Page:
After the Mauryan empire, many small kingdoms rose and fell. In the period from c. 300 to 700 CE, a classical pattern of an imperial rule evolved, paving the way for state formation in many regions. During this period, the Gupta kingdom emerged as a great power and achieved the political unification of a large part of the Indian subcontinent. It featured a strong central government, bringing many kingdoms under its hegemony. Feudalism as an institution began to take root during this period. With an effective guild system and overseas trade, the Gupta economy boomed. Great works in Sanskrit were produced during this period and a high level of cultural maturity in fine arts, sculpture and architecture was achieved.
The living standards of upper classes reached a peak. Education, art and study of science progressed, but the feudal system of governance put people in some form of hardship. Although some historians proclaim that Gupta period was a golden age, it is not entirely accurate. Many scholars would, however, agree that it was a period of cultural florescence and a classical age for the arts.
There are three types of sources for reconstructing the history of the Gupta period.
Narada, Vishnu, Brihaspati and Katyayana smritis.
Kamandaka’s Nitisara, a work on polity addressed to the king (400 CE)
Dev ichandraguptam and Mudrarakshasam by Vishakadutta provide details about the rise of the Guptas.
Buddhist and Jaina texts
Works of Kalidasa
Accounts of the Chinese traveller Fahien
Mehrauli Iron Pillar inscription – achievements of Chandragupta I.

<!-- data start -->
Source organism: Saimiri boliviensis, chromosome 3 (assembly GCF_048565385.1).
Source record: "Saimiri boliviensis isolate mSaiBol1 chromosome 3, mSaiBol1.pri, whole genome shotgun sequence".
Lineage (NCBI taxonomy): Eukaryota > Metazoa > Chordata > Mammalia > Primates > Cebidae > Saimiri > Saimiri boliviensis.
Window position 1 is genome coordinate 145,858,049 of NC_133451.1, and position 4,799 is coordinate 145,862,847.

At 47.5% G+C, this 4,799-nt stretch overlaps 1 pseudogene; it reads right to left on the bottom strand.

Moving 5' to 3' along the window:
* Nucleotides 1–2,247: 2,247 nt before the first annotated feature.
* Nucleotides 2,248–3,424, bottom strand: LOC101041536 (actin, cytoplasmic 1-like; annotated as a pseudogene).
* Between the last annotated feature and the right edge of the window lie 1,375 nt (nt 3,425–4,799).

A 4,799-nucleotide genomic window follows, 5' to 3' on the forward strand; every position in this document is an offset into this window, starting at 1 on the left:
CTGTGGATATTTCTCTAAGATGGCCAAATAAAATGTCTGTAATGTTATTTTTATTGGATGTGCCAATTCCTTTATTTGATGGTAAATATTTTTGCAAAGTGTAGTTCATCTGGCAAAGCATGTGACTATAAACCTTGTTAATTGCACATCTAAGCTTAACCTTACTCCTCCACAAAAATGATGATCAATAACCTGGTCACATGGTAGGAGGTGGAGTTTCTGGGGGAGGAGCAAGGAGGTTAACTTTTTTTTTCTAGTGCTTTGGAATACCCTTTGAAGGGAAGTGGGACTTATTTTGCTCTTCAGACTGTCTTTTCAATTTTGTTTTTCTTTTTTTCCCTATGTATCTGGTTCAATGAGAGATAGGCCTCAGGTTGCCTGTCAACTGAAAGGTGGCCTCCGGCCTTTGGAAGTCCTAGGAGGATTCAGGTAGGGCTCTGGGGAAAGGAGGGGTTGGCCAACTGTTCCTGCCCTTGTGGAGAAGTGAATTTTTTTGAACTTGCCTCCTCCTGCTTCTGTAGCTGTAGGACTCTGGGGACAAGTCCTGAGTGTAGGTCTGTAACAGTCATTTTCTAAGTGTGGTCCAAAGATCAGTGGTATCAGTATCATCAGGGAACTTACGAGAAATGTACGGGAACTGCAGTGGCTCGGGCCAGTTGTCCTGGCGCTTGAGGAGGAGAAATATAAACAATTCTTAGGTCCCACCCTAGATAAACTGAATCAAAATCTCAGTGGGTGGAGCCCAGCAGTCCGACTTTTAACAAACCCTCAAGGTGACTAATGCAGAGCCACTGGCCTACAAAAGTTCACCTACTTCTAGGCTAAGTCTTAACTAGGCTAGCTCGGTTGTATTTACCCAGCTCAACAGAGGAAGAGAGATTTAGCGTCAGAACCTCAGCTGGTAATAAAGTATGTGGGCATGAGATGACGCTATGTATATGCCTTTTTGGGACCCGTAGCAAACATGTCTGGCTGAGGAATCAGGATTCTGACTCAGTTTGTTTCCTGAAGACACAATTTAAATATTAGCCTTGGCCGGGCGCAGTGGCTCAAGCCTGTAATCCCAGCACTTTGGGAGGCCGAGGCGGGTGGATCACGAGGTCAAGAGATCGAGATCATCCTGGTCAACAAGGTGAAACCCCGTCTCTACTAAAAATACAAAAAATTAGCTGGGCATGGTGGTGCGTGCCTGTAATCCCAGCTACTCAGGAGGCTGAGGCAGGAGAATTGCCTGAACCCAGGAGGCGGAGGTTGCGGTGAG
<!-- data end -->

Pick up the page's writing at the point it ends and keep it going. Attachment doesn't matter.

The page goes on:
Allahabad Pillar inscription – describing Samudragupta’s personality and achievements in 33 lines composed by Harisena and engraved in Sanskrit in Nagari script.
Coins issued by Gupta kings contain legends and figures. These gold coins tell us about the titles the Guptas assumed and the Vedic rituals they performed.
Evidence on the origin and antecedents of the Gupta dynasty is limited. The Gupta kings seem to have risen from modest origins. Chandragupta I, who was the third ruler of the Gupta dynasty married Kumaradevi, a Lichchavi prince. The marriage is mentioned in the records of his successors with pride indicating that that royal connection would have contributed to the rise of Guptas. Lichchavi was an old, established gana-sangha and its territory lay between the Ganges and the Nepal Terai. According to Allahabad pillar inscription Samudragupta, the illustrious son of Chandragupta I, had conquered the whole fertile plains west of Prayag to Mathura and launched a spectacular raid through Kalinga into the south as far as Kanchipuram, the Pallava capital. The Puranas mention Magadha, Allahabad and Oudh as the Gupta dominions.